During my 15 year NHL career I had the privilege of participating in two Stanley Cup finals, winning one in 1986, and losing to Calgary in 1989. The feeling on the ice with the Cup was surreal. Someone later asked if I had ever experienced that feeling before; I laughed as I thought about it. Yes, hundreds of times as a kid, scoring the Stanley Cup-winning goal while playing ball hockey in the driveway!

In 1986, as our Montreal Canadiens team moved into the dressing room with the actual Stanley Cup, I did something momentous. I ran across the cement in my skates, knowing I would not be needing them for a while, and pulled my family out of the line behind the guard stationed near our dressing room. I signaled to the guard to let my family in and we congregated in a little corner of the dressing room. A number of players on our team were being interviewed on Hockey Night in Canada and near the end, Rick Green and I had our turn with Ron McLean.

The cup was slowly passed around the room from Bobby Smith to Chris Chelios to Bob Gainey, and finally, to me. When the Stanley Cup came to me, it came to us! I am so thankful to have been able to share that moment with my family. In reality, it was their cup. My parents and siblings had sacrificed huge amounts of their time and energy to allow me to pursue my dream.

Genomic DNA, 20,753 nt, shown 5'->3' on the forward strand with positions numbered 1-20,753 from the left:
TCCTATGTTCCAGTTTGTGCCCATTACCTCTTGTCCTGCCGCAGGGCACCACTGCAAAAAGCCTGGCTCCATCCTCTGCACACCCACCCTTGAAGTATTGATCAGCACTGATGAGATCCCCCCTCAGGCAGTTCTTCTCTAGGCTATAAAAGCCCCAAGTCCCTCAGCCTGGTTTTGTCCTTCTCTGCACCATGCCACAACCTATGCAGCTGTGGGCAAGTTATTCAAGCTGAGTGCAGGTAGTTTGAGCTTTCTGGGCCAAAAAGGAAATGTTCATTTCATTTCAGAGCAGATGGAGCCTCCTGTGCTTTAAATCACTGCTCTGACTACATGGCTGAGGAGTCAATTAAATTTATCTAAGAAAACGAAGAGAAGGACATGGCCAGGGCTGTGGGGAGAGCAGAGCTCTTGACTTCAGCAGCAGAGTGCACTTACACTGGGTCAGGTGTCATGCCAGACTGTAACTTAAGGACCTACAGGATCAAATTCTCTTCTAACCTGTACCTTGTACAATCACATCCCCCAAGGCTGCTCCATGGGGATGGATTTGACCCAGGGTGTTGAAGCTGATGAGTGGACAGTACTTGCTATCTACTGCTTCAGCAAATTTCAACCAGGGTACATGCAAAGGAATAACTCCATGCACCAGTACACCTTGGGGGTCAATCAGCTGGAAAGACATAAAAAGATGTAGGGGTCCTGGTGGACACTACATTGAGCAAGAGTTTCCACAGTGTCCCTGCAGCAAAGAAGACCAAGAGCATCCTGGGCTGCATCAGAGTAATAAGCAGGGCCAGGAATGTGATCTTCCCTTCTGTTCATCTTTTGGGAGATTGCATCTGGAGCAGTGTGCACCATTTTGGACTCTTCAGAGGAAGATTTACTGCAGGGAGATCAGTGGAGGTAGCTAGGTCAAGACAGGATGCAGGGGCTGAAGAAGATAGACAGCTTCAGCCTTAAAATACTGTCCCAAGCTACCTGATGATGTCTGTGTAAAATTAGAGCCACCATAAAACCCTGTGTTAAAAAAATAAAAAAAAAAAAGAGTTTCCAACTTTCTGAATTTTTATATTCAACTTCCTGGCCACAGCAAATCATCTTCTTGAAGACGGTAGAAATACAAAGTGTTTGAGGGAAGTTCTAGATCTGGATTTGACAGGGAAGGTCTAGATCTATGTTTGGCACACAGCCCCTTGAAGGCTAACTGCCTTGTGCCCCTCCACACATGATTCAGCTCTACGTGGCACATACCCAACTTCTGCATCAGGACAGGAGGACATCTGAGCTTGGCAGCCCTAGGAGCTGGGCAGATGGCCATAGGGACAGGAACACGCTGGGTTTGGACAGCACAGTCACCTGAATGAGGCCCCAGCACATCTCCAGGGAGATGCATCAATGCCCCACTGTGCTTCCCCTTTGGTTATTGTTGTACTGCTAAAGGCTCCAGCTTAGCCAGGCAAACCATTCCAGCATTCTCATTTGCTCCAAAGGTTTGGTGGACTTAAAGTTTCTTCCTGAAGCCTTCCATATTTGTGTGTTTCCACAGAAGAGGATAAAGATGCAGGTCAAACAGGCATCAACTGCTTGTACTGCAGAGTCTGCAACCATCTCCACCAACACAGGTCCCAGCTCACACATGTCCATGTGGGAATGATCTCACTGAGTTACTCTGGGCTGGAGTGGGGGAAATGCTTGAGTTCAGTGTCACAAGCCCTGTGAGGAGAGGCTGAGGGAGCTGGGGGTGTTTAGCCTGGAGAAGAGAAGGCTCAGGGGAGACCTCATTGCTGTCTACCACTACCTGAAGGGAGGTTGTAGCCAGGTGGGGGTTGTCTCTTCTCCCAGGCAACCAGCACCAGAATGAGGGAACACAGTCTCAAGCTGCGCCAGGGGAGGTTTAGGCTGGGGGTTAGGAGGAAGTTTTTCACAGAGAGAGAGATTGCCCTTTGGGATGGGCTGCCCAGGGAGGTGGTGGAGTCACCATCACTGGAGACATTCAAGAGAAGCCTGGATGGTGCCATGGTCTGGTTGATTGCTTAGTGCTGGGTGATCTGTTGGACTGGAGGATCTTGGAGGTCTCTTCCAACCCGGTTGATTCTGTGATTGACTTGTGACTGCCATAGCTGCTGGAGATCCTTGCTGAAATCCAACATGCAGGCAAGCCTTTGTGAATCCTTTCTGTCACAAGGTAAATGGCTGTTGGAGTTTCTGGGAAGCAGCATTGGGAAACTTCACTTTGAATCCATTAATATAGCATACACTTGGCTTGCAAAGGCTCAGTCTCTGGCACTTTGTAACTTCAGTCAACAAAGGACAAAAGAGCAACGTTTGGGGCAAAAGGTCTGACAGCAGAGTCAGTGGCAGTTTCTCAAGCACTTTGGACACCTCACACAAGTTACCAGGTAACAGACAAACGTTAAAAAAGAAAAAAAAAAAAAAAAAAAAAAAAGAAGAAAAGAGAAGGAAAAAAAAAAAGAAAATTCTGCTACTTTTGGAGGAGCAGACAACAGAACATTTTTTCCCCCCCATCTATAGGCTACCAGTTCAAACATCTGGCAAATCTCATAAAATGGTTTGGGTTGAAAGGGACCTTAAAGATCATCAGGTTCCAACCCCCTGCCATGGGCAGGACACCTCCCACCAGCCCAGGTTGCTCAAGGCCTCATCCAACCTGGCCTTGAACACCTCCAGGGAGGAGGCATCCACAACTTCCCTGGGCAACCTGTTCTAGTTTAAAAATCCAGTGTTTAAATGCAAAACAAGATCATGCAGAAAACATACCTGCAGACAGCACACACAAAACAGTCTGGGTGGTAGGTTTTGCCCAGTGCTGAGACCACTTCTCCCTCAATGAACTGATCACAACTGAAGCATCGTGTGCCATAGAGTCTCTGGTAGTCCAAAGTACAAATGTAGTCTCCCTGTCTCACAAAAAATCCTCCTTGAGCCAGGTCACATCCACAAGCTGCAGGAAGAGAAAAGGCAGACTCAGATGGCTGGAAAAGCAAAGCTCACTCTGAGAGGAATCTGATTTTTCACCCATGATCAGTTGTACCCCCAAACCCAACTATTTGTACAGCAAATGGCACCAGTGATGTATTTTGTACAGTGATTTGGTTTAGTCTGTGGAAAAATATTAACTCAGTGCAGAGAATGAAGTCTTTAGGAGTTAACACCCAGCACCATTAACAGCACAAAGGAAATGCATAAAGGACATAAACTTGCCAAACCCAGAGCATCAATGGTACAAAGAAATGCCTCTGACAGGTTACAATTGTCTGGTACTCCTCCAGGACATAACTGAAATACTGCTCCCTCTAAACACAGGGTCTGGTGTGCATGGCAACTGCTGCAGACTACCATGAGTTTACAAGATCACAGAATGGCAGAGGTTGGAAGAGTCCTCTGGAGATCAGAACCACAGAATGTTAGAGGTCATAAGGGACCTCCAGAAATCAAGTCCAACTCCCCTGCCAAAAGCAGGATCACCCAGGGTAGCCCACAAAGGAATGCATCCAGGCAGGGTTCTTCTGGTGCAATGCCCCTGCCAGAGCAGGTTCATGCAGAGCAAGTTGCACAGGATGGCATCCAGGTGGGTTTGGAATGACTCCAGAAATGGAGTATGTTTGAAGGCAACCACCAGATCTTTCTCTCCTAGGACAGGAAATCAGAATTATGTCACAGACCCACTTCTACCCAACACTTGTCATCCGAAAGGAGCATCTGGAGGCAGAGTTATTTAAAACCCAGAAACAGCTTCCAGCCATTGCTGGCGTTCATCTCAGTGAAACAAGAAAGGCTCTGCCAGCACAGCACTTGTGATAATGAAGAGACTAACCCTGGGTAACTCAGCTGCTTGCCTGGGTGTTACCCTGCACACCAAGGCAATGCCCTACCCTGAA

Let’s be mindful of this concept as we enjoy the most wonderful time of the year. When we receive our Stanley Cups, let’s make sure they always come to all of us! Even in individual sports like tennis or golf, winning only happens because of the support of countless people. In a larger sense, the victories in our lives are always plural. When this world works well, it works together. During this holiday season, spend some time being thankful for your family, for your friends, for the people around you… for the people who help you WIN!

About The Author

Ryan Walter — Abbotsford Heat President, Stanley Cup Champion, Coach, Speaker, Author
Ryan Walter played more than 1000 games over 15 NHL seasons. Drafted second overall by the Washington Capitals (where he became the NHL’s youngest captain), Ryan won a Stanley Cup with the Montreal Canadiens before finishing his playing career as a Vancouver Canuck...CONTINUE.

Leave a Comment